An Phoblacht old issues

20 May 2021 Edition

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Time for confident leaders and pride of place

We live in a place unrecognisable from 23 years ago, where the passage of time is only just beginning to heal the hurt and repair the damage. A country where a new generation of young people untainted and often unfamiliar with the past grow up with the same hopes, dreams, and aspirations of their peers in the Republic of Ireland or in Great Britain. A generation of young people who are our greatest asset and our greatest opportunity.

As Warren Buffet once said, “the view in the rear-view mirror is often clearer than the windshield”. That being said, 23 years on, and with the benefit of hindsight, I have no doubt we would all do some things differently, better, more informed, and much clearer about the impact and effects of our actions. However, we haven’t the luxury of hindsight and rather than pass judgement on the past it will be more constructive if we try to understand what’s gone before and put our efforts into building for the future.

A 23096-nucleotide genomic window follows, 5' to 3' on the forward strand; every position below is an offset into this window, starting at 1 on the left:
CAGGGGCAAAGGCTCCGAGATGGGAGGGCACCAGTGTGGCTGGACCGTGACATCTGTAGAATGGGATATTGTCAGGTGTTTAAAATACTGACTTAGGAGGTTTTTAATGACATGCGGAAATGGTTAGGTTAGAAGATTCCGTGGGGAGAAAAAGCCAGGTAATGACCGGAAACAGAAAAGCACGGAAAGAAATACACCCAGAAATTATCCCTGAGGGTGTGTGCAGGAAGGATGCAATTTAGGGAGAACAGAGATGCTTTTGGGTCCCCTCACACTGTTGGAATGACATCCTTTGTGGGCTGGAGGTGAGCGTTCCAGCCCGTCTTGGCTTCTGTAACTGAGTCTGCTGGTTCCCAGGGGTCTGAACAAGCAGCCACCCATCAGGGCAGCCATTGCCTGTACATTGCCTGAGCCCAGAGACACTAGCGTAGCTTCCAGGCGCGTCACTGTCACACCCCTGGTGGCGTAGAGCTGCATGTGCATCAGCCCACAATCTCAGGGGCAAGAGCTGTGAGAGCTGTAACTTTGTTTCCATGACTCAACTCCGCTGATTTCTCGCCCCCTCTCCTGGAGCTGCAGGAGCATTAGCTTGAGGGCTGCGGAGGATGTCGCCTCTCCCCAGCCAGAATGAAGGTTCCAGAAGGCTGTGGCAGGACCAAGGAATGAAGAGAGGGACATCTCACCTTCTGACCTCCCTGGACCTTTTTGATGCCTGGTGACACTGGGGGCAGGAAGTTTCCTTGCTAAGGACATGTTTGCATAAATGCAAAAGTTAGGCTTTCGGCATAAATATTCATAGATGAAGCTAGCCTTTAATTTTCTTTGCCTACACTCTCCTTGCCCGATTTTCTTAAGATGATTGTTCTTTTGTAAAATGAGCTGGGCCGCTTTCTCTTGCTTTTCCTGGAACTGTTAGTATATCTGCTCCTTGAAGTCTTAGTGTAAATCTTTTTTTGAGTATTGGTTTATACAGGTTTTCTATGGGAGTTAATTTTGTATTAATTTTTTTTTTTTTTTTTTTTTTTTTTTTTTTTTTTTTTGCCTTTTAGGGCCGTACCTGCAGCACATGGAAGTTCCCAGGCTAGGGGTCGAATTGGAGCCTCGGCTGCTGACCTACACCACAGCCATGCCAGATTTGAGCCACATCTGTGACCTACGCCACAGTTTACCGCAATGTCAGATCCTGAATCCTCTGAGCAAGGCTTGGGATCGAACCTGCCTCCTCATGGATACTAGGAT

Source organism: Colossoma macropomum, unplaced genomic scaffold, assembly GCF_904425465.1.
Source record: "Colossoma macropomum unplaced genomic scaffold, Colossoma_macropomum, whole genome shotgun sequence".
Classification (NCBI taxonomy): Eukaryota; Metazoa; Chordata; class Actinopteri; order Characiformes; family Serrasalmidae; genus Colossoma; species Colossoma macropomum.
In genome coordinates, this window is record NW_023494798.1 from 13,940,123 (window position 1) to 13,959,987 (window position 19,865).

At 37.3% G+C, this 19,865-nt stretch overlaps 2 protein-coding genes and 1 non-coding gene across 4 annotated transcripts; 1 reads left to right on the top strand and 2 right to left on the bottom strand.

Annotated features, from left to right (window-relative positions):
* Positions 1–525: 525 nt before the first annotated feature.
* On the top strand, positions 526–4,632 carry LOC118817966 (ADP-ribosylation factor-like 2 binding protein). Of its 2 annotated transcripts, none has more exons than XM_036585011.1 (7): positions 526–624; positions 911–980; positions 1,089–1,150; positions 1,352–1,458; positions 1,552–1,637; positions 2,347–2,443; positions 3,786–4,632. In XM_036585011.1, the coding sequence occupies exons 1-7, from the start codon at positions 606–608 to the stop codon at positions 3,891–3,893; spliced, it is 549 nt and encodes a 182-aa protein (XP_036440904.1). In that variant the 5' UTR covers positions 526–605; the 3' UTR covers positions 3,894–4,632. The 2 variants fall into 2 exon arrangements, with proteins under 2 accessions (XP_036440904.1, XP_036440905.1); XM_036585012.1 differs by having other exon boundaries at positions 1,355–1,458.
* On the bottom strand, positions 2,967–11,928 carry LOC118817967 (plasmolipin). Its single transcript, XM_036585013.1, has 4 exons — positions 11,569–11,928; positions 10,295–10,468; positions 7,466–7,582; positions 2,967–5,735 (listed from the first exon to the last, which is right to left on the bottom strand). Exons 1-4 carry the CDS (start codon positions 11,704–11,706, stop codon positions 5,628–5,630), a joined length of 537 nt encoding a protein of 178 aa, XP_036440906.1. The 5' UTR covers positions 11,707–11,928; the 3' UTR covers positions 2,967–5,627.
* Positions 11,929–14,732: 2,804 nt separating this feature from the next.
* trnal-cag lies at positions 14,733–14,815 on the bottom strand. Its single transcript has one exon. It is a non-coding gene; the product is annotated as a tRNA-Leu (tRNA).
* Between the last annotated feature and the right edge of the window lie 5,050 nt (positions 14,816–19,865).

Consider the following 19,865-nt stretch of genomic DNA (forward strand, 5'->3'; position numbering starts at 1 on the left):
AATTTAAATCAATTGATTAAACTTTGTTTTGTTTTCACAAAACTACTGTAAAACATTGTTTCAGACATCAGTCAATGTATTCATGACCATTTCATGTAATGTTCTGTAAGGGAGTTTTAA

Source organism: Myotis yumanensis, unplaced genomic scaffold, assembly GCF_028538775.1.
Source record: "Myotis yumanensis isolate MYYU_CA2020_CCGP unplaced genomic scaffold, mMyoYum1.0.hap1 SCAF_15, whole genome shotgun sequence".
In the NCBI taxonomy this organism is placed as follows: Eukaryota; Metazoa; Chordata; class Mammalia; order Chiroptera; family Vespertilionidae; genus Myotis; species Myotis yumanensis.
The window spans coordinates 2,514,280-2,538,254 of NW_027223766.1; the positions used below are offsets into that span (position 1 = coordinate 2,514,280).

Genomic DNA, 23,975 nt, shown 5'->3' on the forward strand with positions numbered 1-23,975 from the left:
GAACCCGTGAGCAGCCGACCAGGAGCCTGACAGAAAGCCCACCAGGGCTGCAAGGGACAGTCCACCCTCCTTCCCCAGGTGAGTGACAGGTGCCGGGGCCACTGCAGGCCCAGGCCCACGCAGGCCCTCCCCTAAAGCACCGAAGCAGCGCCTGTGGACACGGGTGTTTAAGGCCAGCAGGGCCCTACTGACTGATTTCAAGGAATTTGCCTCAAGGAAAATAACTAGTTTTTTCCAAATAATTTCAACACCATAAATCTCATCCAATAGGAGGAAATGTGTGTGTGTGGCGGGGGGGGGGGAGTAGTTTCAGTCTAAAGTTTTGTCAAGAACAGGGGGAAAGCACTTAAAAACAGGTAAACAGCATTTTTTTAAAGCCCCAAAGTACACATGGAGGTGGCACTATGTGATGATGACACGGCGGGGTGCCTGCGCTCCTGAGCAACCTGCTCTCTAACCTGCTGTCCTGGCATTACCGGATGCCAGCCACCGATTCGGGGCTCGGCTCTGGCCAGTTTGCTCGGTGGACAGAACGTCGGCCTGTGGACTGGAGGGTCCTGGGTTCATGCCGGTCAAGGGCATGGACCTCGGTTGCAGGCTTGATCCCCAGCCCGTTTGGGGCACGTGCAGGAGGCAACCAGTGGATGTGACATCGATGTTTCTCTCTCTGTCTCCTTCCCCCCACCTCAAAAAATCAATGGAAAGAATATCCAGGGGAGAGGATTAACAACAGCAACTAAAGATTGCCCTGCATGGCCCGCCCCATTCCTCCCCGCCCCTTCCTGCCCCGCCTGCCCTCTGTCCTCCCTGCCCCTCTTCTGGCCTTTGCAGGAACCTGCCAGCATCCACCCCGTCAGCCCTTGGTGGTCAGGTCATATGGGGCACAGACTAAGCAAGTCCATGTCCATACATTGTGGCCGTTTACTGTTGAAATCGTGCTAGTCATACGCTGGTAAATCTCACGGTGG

Unfortunately, this complex and complicated narrative may never be truly reconciled or resolved, but one thing for certain is that there is undeniably a responsibility to address the issues and concerns, in order to ensure we never repeat the mistakes, in a province once described to me as a place “where it’s always easier to remember than to forget”.

Relationships and relationship building has never been more important, especially in the wake of Brexit and the Covid pandemic. Circumstances that have set people apart and divided communities has highlighted how it’s more important than ever for everyone to demonstrate understanding and the ability to listen to the concerns of ‘the others’. 

This is a time for strong leadership, similar to that demonstrated in 1998 by leaders committed to a peace process, undeterred by criticism and confident in their beliefs to make big decisions in a time where compromise ultimately demonstrated strength. Signing off an agreement to end the violence and unrest whilst setting the foundations for a shared future built on mutual respect and parity of esteem, for all. 

Our current leaders are at a point where difficult decisions will have to be made and the implementation of legally binding agreements will present challenges that will take renewed commitment from British and Irish Governments, as well as political parties north, south, east, and west. 

Marshall 2